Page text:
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Database of Abstracts of Reviews of Effects (DARE): Quality-assessed Reviews [Internet]. York (UK): Centre for Reviews and Dissemination (UK); 1995-.

Database of Abstracts of Reviews of Effects (DARE): Quality-assessed Reviews.

The effects of exercise on cognition in older adults with and without cognitive decline: a systematic review

Review published: 2008.

Bibliographic details: van Uffelen JG, Chin A Paw MJ, Hopman-Rock M, van Mechelen W.  The effects of exercise on cognition in older adults with and without cognitive decline: a systematic review. Clinical Journal of Sport Medicine 2008; 18(6): 486-500. [PubMed: 19001882]

Quality assessment

This well-conducted review found some beneficial effects of different kinds of exercise on cognition in participants with and without cognitive decline, but most studies found no effect. The diversity of exercise programmes, outcome measures and study populations and lack of high quality studies meant it was not possible to draw valid conclusions. These conclusions are likely to be reliable. Full critical summary

Abstract

OBJECTIVE: To systematically review the effect of physical exercise on cognition in older adults with and without cognitive decline.

DATA SOURCES: : Randomized controlled trials were identified by literature searches in PubMed, EMBASE, CENTRAL, PsycINFO, and AgeLine.

STUDY SELECTION: Papers were included on the basis of predefined inclusion criteria.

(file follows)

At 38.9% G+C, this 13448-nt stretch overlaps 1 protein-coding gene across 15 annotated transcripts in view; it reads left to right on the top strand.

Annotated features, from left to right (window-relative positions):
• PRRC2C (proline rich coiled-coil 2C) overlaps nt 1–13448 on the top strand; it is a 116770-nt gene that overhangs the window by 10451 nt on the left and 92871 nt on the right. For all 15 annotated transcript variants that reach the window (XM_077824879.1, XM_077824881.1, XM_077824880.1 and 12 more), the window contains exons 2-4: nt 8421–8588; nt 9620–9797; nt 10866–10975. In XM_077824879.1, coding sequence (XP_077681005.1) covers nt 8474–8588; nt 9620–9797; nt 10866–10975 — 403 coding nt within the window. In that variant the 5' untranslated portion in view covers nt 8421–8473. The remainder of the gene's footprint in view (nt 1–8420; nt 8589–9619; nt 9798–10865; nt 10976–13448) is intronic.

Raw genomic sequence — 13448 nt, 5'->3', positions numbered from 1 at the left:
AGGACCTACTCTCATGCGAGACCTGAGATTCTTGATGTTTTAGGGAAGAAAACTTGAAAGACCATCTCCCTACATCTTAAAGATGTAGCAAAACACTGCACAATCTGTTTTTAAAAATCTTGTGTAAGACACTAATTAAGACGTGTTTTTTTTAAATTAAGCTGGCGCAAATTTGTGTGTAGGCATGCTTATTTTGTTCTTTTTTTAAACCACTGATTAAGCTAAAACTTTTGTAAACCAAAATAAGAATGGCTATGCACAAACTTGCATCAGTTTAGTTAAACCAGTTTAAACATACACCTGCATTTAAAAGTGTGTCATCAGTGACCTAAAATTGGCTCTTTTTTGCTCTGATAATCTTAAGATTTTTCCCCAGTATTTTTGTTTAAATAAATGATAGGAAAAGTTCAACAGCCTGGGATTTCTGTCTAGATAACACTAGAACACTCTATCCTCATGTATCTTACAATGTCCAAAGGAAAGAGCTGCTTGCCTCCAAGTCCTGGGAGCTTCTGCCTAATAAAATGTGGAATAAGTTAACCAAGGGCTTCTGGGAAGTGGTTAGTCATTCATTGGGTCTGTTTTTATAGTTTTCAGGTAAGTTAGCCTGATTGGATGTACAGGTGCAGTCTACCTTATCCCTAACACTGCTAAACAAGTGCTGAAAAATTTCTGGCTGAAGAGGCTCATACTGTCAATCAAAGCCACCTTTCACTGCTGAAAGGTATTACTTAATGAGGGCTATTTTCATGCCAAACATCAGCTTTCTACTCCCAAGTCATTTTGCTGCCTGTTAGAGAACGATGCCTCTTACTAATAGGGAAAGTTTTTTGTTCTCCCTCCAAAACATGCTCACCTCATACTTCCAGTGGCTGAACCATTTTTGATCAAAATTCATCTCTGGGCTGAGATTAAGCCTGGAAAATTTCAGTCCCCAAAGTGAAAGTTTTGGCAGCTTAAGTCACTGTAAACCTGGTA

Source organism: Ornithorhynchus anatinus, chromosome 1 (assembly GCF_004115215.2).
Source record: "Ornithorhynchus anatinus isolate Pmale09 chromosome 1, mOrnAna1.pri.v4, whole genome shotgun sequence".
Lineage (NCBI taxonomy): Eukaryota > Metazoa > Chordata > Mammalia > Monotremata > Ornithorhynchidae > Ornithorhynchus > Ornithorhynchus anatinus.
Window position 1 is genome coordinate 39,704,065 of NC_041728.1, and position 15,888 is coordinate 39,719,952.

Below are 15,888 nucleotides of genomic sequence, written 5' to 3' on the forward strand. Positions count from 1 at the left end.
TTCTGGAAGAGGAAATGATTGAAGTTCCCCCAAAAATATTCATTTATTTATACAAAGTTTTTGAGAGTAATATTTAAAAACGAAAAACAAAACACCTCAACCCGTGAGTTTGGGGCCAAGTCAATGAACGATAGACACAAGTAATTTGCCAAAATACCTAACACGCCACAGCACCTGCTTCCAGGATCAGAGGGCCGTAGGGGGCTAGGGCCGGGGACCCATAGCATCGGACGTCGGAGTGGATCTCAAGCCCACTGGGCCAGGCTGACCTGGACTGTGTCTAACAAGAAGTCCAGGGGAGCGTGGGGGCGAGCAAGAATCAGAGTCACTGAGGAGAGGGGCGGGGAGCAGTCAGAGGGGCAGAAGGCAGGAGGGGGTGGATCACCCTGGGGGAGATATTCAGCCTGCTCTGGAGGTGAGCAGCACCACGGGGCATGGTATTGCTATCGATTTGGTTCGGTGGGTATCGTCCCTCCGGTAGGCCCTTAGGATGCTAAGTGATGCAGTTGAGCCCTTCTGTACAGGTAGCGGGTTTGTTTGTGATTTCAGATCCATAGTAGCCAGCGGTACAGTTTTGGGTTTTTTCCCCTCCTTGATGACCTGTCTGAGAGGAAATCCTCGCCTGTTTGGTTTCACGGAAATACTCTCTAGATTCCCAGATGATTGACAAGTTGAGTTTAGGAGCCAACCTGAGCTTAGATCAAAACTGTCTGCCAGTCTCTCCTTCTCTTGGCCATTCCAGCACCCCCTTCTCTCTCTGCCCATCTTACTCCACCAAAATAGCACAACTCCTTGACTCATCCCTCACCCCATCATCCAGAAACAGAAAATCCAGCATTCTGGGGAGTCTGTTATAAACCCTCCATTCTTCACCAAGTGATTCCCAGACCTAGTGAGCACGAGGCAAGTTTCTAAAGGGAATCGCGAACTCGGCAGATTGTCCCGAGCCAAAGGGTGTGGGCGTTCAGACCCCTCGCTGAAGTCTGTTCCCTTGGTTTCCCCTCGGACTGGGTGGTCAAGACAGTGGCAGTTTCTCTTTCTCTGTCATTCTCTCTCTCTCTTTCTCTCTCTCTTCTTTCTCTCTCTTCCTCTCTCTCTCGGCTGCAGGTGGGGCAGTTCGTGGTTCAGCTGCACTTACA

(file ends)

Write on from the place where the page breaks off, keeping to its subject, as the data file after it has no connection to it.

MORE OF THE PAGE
DATA EXTRACTION: Data on study population, exercise intervention, and effectiveness were extracted. Two independent reviewers assessed methodological quality.

DATA SYNTHESIS: Twenty-three studies were included-15 among cognitively healthy subjects and 8 among subjects with cognitive decline. Seven studies were qualified as high-quality studies, 2 in cognitively healthy subjects and 5 in subjects with cognitive decline. In cognitively healthy subjects, significant beneficial intervention effects were observed in 5 studies on information processing, executive function, or memory. Interventions in these studies included aerobic exercise only (n = 2); strength exercise (n = 1); strength and balance exercise (n = 1); or all-round exercise including aerobic, strength, balance and flexibility training (n = 1). In subjects with cognitive decline, 5 studies observed beneficial effects on general cognition, executive functions, and memory. Interventions included aerobic (n = 3) or strength exercise combined with flexibility or balance exercise (n = 2).

CONCLUSIONS: Beneficial effects of various exercise programs on aspects of cognition have been observed in studies among subjects with and without cognitive decline. The majority of the studies, however, did not find any effect. The small number of included studies; lack of high-quality studies; and the large variability in study populations, exercise protocols, and outcome measures complicate interpretation of the results. More high-quality trials are needed to assess the effects of different types of exercise on cognitive function in older adults with and without cognitive decline.

CRD has determined that this article meets the DARE scientific quality criteria for a systematic review.

Copyright © 2012 University of York.

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